Who is Hospice For?

Hospice care is a special type of holistic health care that mainly focuses on the palliation of a terminally ill patient’s pain and symptoms and attending to their emotional and spiritual needs.

Hospice care is used when a disease, such as advanced cancer gets to the point when treatment can no longer cure or control it. In general, hospice care should be used in case when a person is expected to live about 6 months or less if the illness runs its usual course, frequent hospitalization in the past six months, progressive weight loss, increasing fatigue, weakness, and somnolence, change in cognitive and functional abilities, comorbidities, end-stage organ failure patients, deteriorating mental abilities and compromised activities of daily living.

A person of any age is eligible for hospice care after being certified by a physician as having a life expectancy that maybe six months or less, depending on the course of their disease.

Another requirement for hospice eligibility criteria is that patients who choose hospice care route must forgo any curative treatment, either because they no longer wish to receive it or because it is no longer effective.

Most hospice care is not started soon enough. Sometimes the doctor, patient or family member will resist hospice care because they think that it means “giving up” or that there’s no hope. But, in reality, hospice care brings hope of a quality life, making the best of each day during the last stages of terminal illness instead of being glued to a hospital bed or a nursing home.

Hospice endeavors to make the transition from life to death as comfortable and as easy as possible. Individual care plans are developed to ease both physical and emotional pain and meet spiritual needs if desired. This can help the patient and family to put their lives in order and make this last stage of life intimate and meaningful. This type of care enables families to navigate the end of life together in a setting that is most comfortable for them. An interdisciplinary care team is assigned to each hospice patient, which may include a physician, a nurse, pharmacist, social worker, chaplain, therapist, volunteers or who and whatever they require. Each team member is entirely focused on the person and not on their illness. Their goal is to make sure that patient’s physical, emotional and spiritual needs are met.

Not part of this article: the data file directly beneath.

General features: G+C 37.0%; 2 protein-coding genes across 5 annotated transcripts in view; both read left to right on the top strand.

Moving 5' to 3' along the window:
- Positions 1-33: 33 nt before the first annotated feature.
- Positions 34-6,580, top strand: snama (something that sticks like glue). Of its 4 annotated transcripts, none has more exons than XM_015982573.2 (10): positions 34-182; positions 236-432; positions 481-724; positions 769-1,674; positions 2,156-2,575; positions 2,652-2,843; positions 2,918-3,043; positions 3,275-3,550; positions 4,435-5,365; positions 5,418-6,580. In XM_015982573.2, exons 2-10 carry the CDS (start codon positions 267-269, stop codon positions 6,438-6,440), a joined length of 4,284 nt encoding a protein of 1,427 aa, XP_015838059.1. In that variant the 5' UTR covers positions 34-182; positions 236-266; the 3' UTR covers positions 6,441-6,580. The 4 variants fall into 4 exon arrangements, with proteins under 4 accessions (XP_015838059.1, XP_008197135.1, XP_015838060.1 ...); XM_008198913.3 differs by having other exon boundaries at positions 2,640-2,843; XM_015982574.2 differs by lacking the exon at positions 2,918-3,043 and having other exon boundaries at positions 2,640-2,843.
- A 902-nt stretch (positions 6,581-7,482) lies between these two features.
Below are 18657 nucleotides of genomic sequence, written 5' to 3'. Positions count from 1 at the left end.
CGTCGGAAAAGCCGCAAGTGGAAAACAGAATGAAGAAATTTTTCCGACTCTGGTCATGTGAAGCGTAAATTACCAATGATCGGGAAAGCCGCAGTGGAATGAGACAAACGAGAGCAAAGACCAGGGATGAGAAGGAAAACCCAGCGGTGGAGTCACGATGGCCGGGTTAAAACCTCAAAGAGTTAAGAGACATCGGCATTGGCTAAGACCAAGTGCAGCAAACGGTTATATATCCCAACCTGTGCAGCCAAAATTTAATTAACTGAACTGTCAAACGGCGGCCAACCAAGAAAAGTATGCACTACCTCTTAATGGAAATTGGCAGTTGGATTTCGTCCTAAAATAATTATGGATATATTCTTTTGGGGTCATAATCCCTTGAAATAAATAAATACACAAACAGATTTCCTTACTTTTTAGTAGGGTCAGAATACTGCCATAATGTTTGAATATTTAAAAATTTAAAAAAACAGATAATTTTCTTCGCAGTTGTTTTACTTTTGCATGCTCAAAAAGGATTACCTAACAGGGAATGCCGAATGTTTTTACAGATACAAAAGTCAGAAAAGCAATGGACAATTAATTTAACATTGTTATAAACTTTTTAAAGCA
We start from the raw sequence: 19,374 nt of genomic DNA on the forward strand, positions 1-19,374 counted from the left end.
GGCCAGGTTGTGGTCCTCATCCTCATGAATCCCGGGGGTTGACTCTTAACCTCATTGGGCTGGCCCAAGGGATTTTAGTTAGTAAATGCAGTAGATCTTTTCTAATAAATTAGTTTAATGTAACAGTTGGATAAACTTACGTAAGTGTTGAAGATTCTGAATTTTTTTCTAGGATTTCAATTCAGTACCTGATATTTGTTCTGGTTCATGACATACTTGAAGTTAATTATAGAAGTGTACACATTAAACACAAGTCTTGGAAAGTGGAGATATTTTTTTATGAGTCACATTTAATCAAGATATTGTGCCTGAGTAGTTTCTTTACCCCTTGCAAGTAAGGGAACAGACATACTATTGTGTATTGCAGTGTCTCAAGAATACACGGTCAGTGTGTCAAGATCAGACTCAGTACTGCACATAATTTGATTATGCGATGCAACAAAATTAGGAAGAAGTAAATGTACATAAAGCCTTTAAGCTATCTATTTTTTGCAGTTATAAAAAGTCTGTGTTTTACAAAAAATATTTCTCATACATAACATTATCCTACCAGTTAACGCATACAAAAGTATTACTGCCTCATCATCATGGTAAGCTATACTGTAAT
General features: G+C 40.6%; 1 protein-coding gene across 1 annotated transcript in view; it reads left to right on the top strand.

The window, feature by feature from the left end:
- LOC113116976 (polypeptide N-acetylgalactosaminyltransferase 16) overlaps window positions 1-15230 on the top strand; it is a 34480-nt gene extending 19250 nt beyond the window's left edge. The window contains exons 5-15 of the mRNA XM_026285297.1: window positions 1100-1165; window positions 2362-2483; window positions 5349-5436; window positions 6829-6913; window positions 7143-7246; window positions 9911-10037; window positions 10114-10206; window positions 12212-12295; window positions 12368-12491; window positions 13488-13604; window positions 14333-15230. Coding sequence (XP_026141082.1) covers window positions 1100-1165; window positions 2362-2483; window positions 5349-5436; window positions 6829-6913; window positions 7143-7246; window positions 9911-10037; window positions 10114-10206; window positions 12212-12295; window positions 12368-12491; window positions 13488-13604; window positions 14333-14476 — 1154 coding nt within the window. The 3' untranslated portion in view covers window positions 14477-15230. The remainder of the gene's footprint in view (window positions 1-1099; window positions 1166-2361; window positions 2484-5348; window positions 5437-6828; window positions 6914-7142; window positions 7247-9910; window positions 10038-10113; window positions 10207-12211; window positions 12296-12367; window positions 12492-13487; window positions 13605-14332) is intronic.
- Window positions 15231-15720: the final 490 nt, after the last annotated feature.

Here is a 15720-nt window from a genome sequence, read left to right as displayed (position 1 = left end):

Most patients have multiple conditions which could potentially be hospice-appropriate diagnoses. there are several layers of thought which need to be addressed before establishing current status and maintaining status on hospice services. Some diagnosis is chronic and stable without a meaningful impact on terminal prognosis. Some treatments for chronic conditions may cause more harm than good during the terminal stage of life. Alternatively, therapies might fall into the non-palliative category or be futile given the stage of the disease. For each patient, there must be a complete evaluation of their conditions, including hospice-appropriate diagnoses and treatment plans.

According to research and data collected over the years, it is proved hospice does improve the quality of life in patients.

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